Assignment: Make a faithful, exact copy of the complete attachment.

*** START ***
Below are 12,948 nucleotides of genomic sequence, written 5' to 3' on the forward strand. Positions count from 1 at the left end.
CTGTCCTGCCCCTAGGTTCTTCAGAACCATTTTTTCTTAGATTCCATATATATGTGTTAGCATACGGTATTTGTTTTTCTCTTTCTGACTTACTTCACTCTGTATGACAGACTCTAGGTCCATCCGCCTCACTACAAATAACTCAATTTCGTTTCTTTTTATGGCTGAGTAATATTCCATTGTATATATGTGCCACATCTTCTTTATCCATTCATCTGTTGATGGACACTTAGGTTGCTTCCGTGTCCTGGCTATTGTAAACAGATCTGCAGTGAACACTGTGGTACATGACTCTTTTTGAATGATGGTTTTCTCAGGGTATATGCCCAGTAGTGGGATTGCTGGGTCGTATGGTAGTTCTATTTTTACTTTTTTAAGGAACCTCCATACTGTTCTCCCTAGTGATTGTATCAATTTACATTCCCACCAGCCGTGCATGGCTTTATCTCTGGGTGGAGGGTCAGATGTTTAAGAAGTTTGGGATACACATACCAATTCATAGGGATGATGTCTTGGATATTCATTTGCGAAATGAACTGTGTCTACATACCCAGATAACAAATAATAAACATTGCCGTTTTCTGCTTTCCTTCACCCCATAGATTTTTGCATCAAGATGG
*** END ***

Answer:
Below are 12,948 nucleotides of genomic sequence, written 5' to 3' on the forward strand. Positions count from 1 at the left end.
CTGTCCTGCCCCTAGGTTCTTCAGAACCATTTTTTCTTAGATTCCATATATATGTGTTAGCATACGGTATTTGTTTTTCTCTTTCTGACTTACTTCACTCTGTATGACAGACTCTAGGTCCATCCGCCTCACTACAAATAACTCAATTTCGTTTCTTTTTATGGCTGAGTAATATTCCATTGTATATATGTGCCACATCTTCTTTATCCATTCATCTGTTGATGGACACTTAGGTTGCTTCCGTGTCCTGGCTATTGTAAACAGATCTGCAGTGAACACTGTGGTACATGACTCTTTTTGAATGATGGTTTTCTCAGGGTATATGCCCAGTAGTGGGATTGCTGGGTCGTATGGTAGTTCTATTTTTACTTTTTTAAGGAACCTCCATACTGTTCTCCCTAGTGATTGTATCAATTTACATTCCCACCAGCCGTGCATGGCTTTATCTCTGGGTGGAGGGTCAGATGTTTAAGAAGTTTGGGATACACATACCAATTCATAGGGATGATGTCTTGGATATTCATTTGCGAAATGAACTGTGTCTACATACCCAGATAACAAATAATAAACATTGCCGTTTTCTGCTTTCCTTCACCCCATAGATTTTTGCATCAAGATGG